Suva, Fiji - A new Anti-corruption Toolkit for women-owned, Micro, Small and Medium Enterprises (MSMEs) in Fiji, was launched today by the United Nations Pacific Regional Anti-Corruption (UN-PRAC) Project.
“This toolkit offers practical guidance on what constitutes corruption in Fiji, what laws and institutions are used to prevent and fight corruption, and who you can ask for help, in line with international best practice found in the United Nations Convention against Corruption and Sustainable Development Goal 16,” said UNDP Anti-Corruption Adviser, Sonja Stefanovska-Trajanoska.
The Toolkit was developed after consultations with local Fiji women entrepreneurs on how to safeguard their businesses and not fall prey to corruption risks.
Speaking at the launch, Micro business owner of Rigi’s Mart in Tovu Village, Rigieta Nakoivalu, was appreciative of the information made available in the toolkit and how it impacted her business.
“Each year we find that laws and regulations are developed to help protect our businesses and customers, so we requested that this information is made available to us in the toolkit,” said Nakoivalu.
“When you are running your own business plus looking after your own family and sometimes other people’s children as well, you don’t want to deal with extra problems because some people are cheating and not playing by the same rules.”
She added, “This toolkit will help us understand our rights as business operators and help us when we have to deal with suppliers, other vendors and Government regulations.”
Chairwoman of Women Entrepreneurs Business Council (WEBC), Mrs Eseta Nadakuitavuki said, “Women entrepreneurs not only play a crucial role in the community but also contribute positively to the national economy, WEBC is delighted to be collaborating with UN-PRAC to enable an early detection and prevention of toxic conditions like corruption."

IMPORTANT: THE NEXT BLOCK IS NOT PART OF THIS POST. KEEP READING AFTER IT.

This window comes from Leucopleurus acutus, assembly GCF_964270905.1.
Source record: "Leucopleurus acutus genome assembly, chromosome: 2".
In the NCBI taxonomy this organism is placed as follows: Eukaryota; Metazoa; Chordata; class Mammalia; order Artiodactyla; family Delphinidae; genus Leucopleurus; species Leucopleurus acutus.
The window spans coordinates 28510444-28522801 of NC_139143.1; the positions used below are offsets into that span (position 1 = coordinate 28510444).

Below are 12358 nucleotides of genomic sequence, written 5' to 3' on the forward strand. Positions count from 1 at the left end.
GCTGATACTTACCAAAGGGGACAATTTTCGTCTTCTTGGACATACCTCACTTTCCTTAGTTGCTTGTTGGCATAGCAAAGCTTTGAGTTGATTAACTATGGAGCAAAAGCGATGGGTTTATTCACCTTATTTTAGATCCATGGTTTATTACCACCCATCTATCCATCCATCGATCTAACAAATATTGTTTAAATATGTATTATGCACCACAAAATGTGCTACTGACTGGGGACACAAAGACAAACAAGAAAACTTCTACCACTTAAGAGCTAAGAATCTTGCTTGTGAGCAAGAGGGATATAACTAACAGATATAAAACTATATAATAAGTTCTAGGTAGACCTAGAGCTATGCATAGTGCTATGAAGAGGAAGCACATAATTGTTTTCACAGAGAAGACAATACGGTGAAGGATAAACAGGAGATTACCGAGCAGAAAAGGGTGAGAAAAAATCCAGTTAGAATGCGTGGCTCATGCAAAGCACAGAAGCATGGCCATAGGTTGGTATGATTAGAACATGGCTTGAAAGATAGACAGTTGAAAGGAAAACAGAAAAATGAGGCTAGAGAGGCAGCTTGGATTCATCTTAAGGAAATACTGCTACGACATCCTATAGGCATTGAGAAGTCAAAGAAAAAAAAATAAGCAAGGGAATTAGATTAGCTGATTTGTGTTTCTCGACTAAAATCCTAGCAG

Training on the implementation of the toolkit for trainers from the Fiji Commerce and Employers Federation (FCEF) will be held in Fiji later this month, and UN-PRAC has been asked to assist women entrepreneurs in other Pacific countries with similar capacity-building.
“Corruption can have a devastating impact on local business, arguably now more than ever during COVID-19, and this toolkit offers advice on how to protect your business from corrupt practices that women entrepreneurs identified they were confronting,” said UNODC’s Regional Anti-Corruption Adviser in the Pacific, Mrs. Annika Wythes.
The new toolkit can be viewed by clicking here.
The UN-PRAC Project, a joint initiative by the United Nations Office on Drugs and Crime (UNODC) and the United Nations Development Programme (UNDP), supported by the Australian Government and the New Zealand Aid Programme, produced the new toolkit with contributions from the Women Entrepreneurs Business Council (WEBC), the Fiji Commerce and Employers Federation (FCEF), the Fijian Competition and Consumer Commission, and the Fiji Independent Commission Against Corruption (FICAC).
UNODC works to counter drugs, crime, terrorism and corruption. It mobilizes and promotes regional and transnational cooperation to confront these threats. Specific efforts are made to target the world’s most vulnerable regions, where the convergence of these issues threatens regional and global security. UNODC works directly with Governments, international organizations, and civil society in undertaking three key actions: field-based technical cooperation projects to enhance the capacity of its Member States; research and analytical work to increase knowledge and understanding of drugs and crime issues; and normative work to assist Member States in the ratification and implementation of the relevant international treaties and the development of domestic legislation on drugs, crime, terrorism and corruption. More at www.unodc.org or follow at @UNODC.
UNDP is the leading United Nations organization fighting to end the injustice of poverty, inequality, and climate change. Working with our broad network of experts and partners in 170 countries, we help nations to build integrated, lasting solutions for people and planet. Learn more at www.pacific.undp.org or follow at @UNDP_Pacific.
Akara Umapornsakula, Communications Assistant, UN Office on Drugs and Crime Regional Office for Southeast Asia and the Pacific, email: email@example.com; tel: (66) 22 88 1906
Jone Tuiipelehaki Raqauqau, Communications Associate, Effective Governance Team, UNDP Pacific Office in Fiji, email: firstname.lastname@example.org; tel: (679) 3227 552, cell: (679) 7836744